Rodgers became part of C.B.S. in 1977, but was divested in 1985 and purchased by Steinway Musical Properties.  In 1988, the Roland Corporation purchased Rodgers. 

Advancing into the high-tech realm, Rodgers was the first organ to use a microprocessor and added the MIDI capability into church organs in 1986.  LED stop controls, another Rodgers first, appeared in 1983. 

In the quest for real pipe organ sound, Digital Dynamic Wind and Random Detuning, along with velocity-sensitive keyboards were added to the catalog in 1992, and three years later Voice-Palette, selectable alternate stops that could be set on the pistons, was made available.  The Swell Pedal was modeled after the real action of a pipe organ’s, not only affecting volume, but the timbre as well. 

In the late nineties, Rodgers developed a stereophonic sample library of Aeolian-Skinner pipes.  You will recall from above that Rodgers bought Aeolian-Skinner’s records in 1974. 

In a great jump in the organ world, the Trillium 800 Series organs, with the world’s first quadraphonic organ-ambience/room-modeling system, appeared in 1999. 

And Rodgers continues in the new Millennium!    The Trillium 700 is designed as all digital or with pipes instrument.  The Insignia Series includes value-priced organs with features of the larger models.  The Insignia 537 is a budget model designed for residential use.  The MX-200 includes pipe organ and orchestral instrument samples.  The Allegiant models were developed for home, chapel and smaller church installations.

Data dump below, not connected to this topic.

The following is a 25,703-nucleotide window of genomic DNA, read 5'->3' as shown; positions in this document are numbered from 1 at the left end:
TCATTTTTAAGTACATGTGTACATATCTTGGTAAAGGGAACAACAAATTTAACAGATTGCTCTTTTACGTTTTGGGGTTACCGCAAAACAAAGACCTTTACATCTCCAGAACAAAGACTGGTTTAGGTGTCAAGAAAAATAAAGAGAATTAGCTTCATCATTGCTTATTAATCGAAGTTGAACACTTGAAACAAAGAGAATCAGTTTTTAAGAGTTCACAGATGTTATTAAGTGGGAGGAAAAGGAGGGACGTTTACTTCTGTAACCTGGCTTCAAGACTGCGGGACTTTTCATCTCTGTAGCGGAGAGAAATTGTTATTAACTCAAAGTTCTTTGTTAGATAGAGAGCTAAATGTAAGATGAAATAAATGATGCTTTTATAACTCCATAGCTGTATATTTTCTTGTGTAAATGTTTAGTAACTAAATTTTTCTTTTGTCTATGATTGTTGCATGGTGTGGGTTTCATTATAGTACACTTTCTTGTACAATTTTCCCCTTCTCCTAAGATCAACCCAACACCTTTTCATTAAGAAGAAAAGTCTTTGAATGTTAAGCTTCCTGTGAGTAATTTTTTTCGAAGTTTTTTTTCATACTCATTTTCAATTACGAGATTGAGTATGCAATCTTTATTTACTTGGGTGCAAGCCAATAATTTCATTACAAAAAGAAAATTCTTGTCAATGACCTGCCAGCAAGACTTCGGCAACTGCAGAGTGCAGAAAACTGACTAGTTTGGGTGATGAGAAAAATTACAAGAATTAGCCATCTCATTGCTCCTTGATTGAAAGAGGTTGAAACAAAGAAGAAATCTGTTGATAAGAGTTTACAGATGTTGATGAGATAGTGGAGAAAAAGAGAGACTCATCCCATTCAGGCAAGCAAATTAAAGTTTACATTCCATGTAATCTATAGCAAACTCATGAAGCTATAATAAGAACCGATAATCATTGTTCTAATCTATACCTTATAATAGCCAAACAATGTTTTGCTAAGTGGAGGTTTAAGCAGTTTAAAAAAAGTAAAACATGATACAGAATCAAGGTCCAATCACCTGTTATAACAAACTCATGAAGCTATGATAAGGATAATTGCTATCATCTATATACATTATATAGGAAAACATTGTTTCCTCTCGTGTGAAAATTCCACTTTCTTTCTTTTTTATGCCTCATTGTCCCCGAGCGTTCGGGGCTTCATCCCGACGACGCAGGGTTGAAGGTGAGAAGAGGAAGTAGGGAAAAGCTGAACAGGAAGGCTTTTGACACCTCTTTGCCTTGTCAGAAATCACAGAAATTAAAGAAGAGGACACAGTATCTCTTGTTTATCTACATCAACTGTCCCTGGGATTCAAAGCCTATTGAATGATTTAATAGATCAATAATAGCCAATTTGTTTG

In 2005, the Trillium Masterpiece was unveiled.  This series of eleven models consists of one to five manuals of custom digital and pipe-digital organs. 

Our discussion here closes with the 2006 Masterpiece Touring Organ.  It is a four-manual instrument and continues Rodgers’ fine tradition of organ building. 

Much of the information here was obtained at the Rodgers website at


Hi Frank, 

I enjoyed the information on your organ web site.  In the Rodgers section you mentioned that they used a master oscillator design.  I’ve got a couple of early/mid 70’s Rodgers theater organs (Trio 322 Deluxe and a Trio 321B) both three manual and both were designed with two ranks (Tibia & Main) of independent tone generators.  Many of their other models added a complete celeste rank and I know that some of the larger theatre models had up to 7 ranks of independent generators.  I’m not sure about their classical organs but I’m assuming they used the same multi-rank, independent oscillators before they all started going digital.

 I was also fortunate enough to find a 1961 Gulbransen Rialto K at a moving sale.  Mine just has a single Leslie but it does have two ranks of independent oscillators (Tibia and Main).  I always enjoy seeing comments about them in print.  I’m still amazed at how good a sound they got from that old technology, great Tibia’s!

 Thanks again for your efforts toward providing organ information and promoting the organ!!!

 Gary Cervenka.